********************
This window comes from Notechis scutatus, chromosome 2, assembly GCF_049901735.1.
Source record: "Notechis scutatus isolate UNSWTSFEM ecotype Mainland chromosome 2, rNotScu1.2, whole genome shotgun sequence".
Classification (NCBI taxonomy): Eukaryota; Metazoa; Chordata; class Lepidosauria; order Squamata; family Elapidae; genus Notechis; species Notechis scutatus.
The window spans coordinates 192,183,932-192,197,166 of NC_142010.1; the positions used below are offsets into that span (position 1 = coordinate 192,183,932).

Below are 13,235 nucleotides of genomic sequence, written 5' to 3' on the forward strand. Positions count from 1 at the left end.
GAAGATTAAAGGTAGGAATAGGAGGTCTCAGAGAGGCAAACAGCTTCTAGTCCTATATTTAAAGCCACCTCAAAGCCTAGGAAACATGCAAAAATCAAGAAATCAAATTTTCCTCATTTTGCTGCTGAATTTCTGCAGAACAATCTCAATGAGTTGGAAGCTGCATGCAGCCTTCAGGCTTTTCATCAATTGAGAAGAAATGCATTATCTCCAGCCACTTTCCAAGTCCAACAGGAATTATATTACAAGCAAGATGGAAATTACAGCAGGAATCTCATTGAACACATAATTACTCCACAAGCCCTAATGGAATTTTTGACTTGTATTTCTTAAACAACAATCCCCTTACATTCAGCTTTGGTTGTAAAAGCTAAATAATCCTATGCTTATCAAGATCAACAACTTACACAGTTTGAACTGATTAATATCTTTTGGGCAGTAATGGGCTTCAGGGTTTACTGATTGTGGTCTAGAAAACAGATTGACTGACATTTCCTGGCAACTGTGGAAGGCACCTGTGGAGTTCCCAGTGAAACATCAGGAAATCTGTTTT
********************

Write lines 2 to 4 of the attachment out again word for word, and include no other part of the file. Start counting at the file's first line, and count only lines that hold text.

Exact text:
Source record: "Notechis scutatus isolate UNSWTSFEM ecotype Mainland chromosome 2, rNotScu1.2, whole genome shotgun sequence".
Classification (NCBI taxonomy): Eukaryota; Metazoa; Chordata; class Lepidosauria; order Squamata; family Elapidae; genus Notechis; species Notechis scutatus.
The window spans coordinates 192,183,932-192,197,166 of NC_142010.1; the positions used below are offsets into that span (position 1 = coordinate 192,183,932).